IMO Half-Elves get +2 Con due to two factors: being adaptable survivors like the PHB states, and hybrid vigor. Take a look at the Mongrelfolk from 3e or the Muls from Dark Sun for a good comparison.

You just made my day by explaining the half-elf CON bonus to hybrid vigor.
You just made my day by explaining the half-elf CON bonus to hybrid vigor.

Glad I could make your day

I wish I could take credit for thinking of that, but I saw someone else suggest it a couple of weeks ago on the boards here, and it made sense. There is a pretty good parallel between 4e Half-Elves and the Mongrelfolk of 3e, in terms of being a hardy survivor hybrid race; that part I did think of myself.

Muls are simply a classic example of hybrid vigor, being tall as Humans and muscular as Dwarves, giving them a Str bonus where both parent races had none.
Not to be nit-picky, but Tieflings aren't Demonic, they're Infernal. Detail, I know, but still.

As for the Cha bonus, well, being pretty, trusted, and polite isn't what charisma is all about in 4e. It also covers your ability to subtly manipulate people. You don't pay someone you don't like a blatantly untrue compliment to be polite, you do it to be manipulative. Tieflings strike me as a type of, "power behind the throne," type. They're not good at charming everybody, granted, but they're good at finding that one person who's in good standing, and getting on their good side, so nobody can mess with them.

Working as intended, imo. Tieflings aren't meant to be reflavored Drow (who are naturally and intentionally good at being rogues, etc), they're meant to be trying to overcome, and at the same time maintain, a dark heritage.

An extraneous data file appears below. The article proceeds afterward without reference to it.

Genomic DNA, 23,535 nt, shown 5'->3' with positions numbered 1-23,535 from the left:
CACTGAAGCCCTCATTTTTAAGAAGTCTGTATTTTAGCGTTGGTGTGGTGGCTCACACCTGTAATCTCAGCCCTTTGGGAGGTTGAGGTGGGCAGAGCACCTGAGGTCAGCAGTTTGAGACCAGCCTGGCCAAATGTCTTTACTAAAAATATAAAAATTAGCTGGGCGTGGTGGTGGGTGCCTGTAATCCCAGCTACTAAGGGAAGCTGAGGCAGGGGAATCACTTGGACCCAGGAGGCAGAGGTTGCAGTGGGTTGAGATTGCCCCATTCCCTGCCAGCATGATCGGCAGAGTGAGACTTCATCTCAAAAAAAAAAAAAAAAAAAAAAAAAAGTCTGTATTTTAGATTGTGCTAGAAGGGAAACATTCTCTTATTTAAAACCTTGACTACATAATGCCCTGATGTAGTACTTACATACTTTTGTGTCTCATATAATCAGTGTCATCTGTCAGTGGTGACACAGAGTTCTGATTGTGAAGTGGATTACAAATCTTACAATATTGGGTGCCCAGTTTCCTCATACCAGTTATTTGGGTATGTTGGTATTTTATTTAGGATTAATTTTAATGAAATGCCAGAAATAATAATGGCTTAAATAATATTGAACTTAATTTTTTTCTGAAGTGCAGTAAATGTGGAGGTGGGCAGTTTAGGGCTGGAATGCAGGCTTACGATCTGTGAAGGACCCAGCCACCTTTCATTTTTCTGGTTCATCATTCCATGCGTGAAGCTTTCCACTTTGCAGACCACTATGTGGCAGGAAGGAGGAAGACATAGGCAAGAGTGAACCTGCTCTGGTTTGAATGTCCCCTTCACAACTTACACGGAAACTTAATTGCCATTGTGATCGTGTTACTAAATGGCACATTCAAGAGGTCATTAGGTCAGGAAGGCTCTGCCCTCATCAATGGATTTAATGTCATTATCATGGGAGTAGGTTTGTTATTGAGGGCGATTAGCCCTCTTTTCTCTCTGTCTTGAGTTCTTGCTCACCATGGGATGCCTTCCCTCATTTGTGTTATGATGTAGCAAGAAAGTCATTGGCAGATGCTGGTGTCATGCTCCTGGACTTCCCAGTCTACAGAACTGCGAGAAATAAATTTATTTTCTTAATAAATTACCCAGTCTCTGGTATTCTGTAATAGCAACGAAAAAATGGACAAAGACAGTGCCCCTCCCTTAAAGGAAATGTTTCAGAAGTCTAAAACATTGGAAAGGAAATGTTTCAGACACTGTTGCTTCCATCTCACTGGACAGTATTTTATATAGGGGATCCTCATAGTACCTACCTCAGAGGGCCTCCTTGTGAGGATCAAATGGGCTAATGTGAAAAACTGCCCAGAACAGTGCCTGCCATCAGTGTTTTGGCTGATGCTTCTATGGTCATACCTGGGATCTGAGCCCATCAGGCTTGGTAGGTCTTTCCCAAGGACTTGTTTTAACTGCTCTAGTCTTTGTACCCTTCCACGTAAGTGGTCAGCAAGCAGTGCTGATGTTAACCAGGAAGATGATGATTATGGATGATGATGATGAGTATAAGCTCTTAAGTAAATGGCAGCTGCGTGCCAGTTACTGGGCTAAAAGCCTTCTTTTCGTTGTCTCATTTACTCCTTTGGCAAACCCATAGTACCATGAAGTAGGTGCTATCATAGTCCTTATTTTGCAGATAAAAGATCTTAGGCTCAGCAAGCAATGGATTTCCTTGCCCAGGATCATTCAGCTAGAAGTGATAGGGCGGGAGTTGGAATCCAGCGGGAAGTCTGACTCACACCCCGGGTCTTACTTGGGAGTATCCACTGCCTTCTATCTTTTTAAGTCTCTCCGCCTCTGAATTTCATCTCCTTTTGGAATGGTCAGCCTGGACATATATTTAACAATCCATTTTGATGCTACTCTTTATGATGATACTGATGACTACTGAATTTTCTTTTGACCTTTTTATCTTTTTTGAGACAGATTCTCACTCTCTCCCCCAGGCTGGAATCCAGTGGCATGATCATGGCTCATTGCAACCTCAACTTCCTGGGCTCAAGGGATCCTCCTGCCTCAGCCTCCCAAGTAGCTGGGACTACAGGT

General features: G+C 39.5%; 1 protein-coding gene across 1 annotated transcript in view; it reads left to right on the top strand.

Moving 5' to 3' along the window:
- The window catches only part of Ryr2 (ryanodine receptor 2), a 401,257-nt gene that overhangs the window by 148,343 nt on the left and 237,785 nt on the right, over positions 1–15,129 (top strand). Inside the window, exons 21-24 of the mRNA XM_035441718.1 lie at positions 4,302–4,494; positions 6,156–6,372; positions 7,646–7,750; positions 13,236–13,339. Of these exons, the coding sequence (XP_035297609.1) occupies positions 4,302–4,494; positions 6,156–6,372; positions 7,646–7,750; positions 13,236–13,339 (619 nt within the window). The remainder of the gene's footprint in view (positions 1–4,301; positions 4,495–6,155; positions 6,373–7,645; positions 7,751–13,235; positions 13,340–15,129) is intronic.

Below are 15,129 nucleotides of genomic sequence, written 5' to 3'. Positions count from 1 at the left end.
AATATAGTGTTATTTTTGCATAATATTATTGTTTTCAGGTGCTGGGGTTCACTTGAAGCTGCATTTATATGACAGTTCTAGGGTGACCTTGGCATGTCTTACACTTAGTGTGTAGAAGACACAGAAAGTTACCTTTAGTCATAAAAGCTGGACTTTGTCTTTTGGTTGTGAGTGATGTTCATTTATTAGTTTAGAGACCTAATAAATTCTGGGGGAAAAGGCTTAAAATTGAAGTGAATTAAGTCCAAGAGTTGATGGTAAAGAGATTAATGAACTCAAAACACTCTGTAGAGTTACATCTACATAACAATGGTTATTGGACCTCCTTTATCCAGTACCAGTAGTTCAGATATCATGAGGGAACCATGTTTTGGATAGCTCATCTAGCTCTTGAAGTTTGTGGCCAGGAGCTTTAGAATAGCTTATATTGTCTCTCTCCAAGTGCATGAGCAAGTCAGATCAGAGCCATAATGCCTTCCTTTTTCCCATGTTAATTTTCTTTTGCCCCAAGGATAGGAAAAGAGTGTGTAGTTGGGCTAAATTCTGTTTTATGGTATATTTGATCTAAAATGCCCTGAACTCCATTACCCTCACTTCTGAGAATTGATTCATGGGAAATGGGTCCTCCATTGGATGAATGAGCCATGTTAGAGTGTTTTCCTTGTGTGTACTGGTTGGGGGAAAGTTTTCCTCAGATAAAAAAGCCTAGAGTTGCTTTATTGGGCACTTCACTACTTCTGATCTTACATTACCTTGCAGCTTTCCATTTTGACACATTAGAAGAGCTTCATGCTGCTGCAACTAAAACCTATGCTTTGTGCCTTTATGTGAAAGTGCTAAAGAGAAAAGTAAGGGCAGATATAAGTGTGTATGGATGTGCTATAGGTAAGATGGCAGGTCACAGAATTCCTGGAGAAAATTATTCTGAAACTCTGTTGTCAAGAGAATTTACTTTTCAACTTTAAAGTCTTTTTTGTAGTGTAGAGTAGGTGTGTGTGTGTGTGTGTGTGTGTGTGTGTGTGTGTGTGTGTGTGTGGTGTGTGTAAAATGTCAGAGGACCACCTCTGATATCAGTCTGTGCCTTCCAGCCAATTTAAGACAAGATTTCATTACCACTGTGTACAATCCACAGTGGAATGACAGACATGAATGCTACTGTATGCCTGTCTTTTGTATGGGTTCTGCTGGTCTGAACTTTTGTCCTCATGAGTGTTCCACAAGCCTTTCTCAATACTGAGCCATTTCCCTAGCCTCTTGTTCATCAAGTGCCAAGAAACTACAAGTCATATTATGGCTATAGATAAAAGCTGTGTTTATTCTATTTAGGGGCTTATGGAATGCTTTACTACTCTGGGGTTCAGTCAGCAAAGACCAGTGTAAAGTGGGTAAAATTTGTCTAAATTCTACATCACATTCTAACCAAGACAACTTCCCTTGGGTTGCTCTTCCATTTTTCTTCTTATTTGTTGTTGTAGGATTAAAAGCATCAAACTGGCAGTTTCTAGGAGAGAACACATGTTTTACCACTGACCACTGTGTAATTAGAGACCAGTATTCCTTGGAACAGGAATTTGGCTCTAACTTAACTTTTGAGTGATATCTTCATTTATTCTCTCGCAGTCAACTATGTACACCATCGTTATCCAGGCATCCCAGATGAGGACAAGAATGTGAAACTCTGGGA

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What I might suggest over changing the teifling bonus to con is to change which attribute the infernal powers use, although you might have the change which attribute the fey ones use to balance it out.
Tiefling Infernal Warlocks DO get +2 to con; it's called Hellfire Blood.
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my 2 cents . . .

it KILLS me how infernal warlocks, which, let's be honest, were tailor made for tieflings, do not fit hand in glove with tieflings. simply put, tieflings should be the best fit for infernal warlocks among the standard races.

mind you, i am not selfishly motivated by a single character development. i am talking about the concept tieflings and infernal warlocks.

stat changes
+2 con, +2 int is most appropriate, if only because the existing natural fit between tieflings and feylocks is just too maddening (seriously, this reason alone is compelling enough). if tielfings have horns and a tail, then why not an infernally stronger constitution, as well (maybe that is why their genes are dominant when mating with humans)?

skills changes
+2 bluff
this is not an unreasonable tiefling bonus, given the influence of devils, who are master manipulators, but i think that
+2 intimidate
is a more appropriate bonus because (i) tieflings descend from the leaders of the bael turath empire (see phb, "leaders of the human empire of bael turath" and "heirs of the surviving noble dynasties that ruled the empire"), so i see intimidation--which, by the way, is just as legitimate an aspect of manipulation as bluffing--more widely practiced by ruling tielfings than bluffing in the subjugation of the peoples of bael turath. also (ii) when you consider a typical first or early encounter between a tiefling and a human, for example, it is easier to envision the human being slightly more intimidated by the tielfing than slightly more duped by the tiefling. and that slightly easier ability to intimidate, by virtue of their appearance and their history, is something many tieflings would likely exploit in order to survive in a post-bael turath world.

additionally, the tielfings' bloodhunt racial feature would fit well with the use of the intimidation skill in combat. flavorwise, this could be seen as yet another way in which tielfings have an augmented power against bloodied foes.